I'll wait for others to chime in. (and yes, my posts were long. I am not expecting you to respond at length or to all my points. But you responded by simply repeating yourself as if I had said nothing.
  • unenlightened
    4.2k
    If the art is good, the artist saying the meaning can and I think will in most cases detract from the art, since it will be seen through a narrower lens.Coben

    I have a neat solution to this; look first, read afterwards if you like what you see. Perhaps the artist is also interesting when he writes and perhaps not.

    If people did not think they were going to make their art work through explaining what it means, they might realize they need to make powerful art in and of itself, and this power will include things that are not related to verbal thinking.Coben

    I suspect it is usually the other way about. That one cannot get one's work taken seriously by the gatekeepers of the establishment unless one has a good line of bullshit. And this is the problem, not what the artist says but that they cannot make art that will be exhibited without saying something 'conceptual'. Curators give the bullshit all the importance because they have no 'ground' by which to measure value otherwise.

    I suspect we more or less agree about this, you me and the op, but it really isn't the bullshit that's the problem, it's taking the bullshit seriously. And that comes from the gatekeepers of the art establishment who naturally value what they do most highly.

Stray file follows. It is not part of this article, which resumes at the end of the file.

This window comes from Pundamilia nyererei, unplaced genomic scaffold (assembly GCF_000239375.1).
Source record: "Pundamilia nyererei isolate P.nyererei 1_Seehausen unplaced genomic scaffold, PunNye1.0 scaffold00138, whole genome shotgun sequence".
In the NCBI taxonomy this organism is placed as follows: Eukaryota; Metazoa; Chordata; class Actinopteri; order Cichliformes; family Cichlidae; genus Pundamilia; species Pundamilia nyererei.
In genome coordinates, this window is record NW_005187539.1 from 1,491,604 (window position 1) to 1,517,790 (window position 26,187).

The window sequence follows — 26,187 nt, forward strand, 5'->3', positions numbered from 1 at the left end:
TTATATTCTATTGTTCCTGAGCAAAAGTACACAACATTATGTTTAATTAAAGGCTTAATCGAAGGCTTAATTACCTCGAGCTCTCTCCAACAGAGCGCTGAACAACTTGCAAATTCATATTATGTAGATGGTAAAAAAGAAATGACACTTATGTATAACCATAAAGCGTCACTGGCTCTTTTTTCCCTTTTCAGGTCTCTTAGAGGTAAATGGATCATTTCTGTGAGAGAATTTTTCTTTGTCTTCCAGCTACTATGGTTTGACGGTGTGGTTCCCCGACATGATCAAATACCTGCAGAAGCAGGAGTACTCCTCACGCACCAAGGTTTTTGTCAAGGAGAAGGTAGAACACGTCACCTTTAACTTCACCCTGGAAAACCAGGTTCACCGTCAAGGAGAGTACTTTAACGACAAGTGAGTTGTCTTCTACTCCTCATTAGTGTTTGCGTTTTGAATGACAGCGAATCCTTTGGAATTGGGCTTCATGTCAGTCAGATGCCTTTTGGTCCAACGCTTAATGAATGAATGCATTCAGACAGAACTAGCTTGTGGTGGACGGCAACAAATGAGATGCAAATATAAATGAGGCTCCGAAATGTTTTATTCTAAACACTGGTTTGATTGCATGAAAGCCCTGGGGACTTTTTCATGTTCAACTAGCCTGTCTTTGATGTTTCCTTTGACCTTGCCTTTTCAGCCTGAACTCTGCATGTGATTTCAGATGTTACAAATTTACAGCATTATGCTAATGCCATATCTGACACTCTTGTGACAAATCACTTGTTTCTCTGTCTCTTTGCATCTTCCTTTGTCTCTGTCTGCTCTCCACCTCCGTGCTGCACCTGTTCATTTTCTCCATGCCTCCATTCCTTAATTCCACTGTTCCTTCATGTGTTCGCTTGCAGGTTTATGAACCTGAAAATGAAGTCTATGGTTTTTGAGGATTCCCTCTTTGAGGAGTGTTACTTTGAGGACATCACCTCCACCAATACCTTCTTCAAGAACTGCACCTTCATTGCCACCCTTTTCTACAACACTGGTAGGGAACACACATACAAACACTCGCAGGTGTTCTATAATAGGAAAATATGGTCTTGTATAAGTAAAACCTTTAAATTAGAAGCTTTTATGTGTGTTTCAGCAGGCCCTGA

• frank
    4.3k
    A Leonora Carrington artist's statement:

    "Neo-proletariat politics based on the ever inflating ethics of anarcho-organized government, a system of circular dissentation to promote the growth of rice mutations within the arctic circle. A question of well-planned drainage from Gleneagles golf course to South Chile only to enter the hole of the poles with Stratoproads from recent outerspacial recent artifacts.

    "That the general public are now adequately informed on the simple but arduous projection of the Artist from the humid warmth of genealogical gestation to the dizzy freezing point of oil paint on canvas in well established Morphology going from one vicissitude to numberless combinations of zoological color gnodes to ambivalent orquestration of strangely timed psyclograms deftly intershot with sparrowhawks pressed into the tablets of concentrated malice only to explode here and there with the soundless perversity of zero sirns in an incalculable gesture of suspended astonishment."